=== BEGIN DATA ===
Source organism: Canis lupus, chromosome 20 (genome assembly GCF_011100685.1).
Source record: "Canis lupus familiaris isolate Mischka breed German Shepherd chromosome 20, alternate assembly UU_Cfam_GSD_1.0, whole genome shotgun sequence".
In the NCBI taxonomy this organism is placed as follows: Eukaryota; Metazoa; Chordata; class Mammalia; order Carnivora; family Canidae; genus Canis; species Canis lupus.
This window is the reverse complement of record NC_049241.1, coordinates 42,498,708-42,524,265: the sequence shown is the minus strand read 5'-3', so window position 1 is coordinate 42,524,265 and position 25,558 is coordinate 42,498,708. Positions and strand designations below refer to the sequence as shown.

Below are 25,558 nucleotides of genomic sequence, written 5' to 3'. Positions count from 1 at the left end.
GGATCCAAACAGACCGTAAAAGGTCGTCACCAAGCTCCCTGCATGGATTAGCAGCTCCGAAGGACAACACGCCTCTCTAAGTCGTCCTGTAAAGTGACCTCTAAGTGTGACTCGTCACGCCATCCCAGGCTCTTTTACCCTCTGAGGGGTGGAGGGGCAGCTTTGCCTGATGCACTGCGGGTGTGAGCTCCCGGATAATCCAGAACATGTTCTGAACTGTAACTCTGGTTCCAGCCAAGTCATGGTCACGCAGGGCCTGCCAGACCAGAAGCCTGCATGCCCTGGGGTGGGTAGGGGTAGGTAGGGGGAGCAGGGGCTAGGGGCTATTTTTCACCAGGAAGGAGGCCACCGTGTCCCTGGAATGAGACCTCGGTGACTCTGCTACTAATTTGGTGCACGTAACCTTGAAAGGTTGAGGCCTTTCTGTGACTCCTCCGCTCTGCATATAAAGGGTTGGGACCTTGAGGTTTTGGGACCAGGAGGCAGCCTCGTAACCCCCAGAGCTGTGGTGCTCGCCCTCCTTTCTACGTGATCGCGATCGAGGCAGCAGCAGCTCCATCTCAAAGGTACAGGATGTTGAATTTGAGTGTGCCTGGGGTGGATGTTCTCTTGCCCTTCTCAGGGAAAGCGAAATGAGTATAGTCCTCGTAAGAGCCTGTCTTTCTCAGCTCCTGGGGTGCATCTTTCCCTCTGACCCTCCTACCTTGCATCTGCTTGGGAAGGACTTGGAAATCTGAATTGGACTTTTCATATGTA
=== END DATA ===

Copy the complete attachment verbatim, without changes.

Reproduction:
Source organism: Canis lupus, chromosome 20 (genome assembly GCF_011100685.1).
Source record: "Canis lupus familiaris isolate Mischka breed German Shepherd chromosome 20, alternate assembly UU_Cfam_GSD_1.0, whole genome shotgun sequence".
In the NCBI taxonomy this organism is placed as follows: Eukaryota; Metazoa; Chordata; class Mammalia; order Carnivora; family Canidae; genus Canis; species Canis lupus.
This window is the reverse complement of record NC_049241.1, coordinates 42,498,708-42,524,265: the sequence shown is the minus strand read 5'-3', so window position 1 is coordinate 42,524,265 and position 25,558 is coordinate 42,498,708. Positions and strand designations below refer to the sequence as shown.

Below are 25,558 nucleotides of genomic sequence, written 5' to 3'. Positions count from 1 at the left end.
GGATCCAAACAGACCGTAAAAGGTCGTCACCAAGCTCCCTGCATGGATTAGCAGCTCCGAAGGACAACACGCCTCTCTAAGTCGTCCTGTAAAGTGACCTCTAAGTGTGACTCGTCACGCCATCCCAGGCTCTTTTACCCTCTGAGGGGTGGAGGGGCAGCTTTGCCTGATGCACTGCGGGTGTGAGCTCCCGGATAATCCAGAACATGTTCTGAACTGTAACTCTGGTTCCAGCCAAGTCATGGTCACGCAGGGCCTGCCAGACCAGAAGCCTGCATGCCCTGGGGTGGGTAGGGGTAGGTAGGGGGAGCAGGGGCTAGGGGCTATTTTTCACCAGGAAGGAGGCCACCGTGTCCCTGGAATGAGACCTCGGTGACTCTGCTACTAATTTGGTGCACGTAACCTTGAAAGGTTGAGGCCTTTCTGTGACTCCTCCGCTCTGCATATAAAGGGTTGGGACCTTGAGGTTTTGGGACCAGGAGGCAGCCTCGTAACCCCCAGAGCTGTGGTGCTCGCCCTCCTTTCTACGTGATCGCGATCGAGGCAGCAGCAGCTCCATCTCAAAGGTACAGGATGTTGAATTTGAGTGTGCCTGGGGTGGATGTTCTCTTGCCCTTCTCAGGGAAAGCGAAATGAGTATAGTCCTCGTAAGAGCCTGTCTTTCTCAGCTCCTGGGGTGCATCTTTCCCTCTGACCCTCCTACCTTGCATCTGCTTGGGAAGGACTTGGAAATCTGAATTGGACTTTTCATATGTA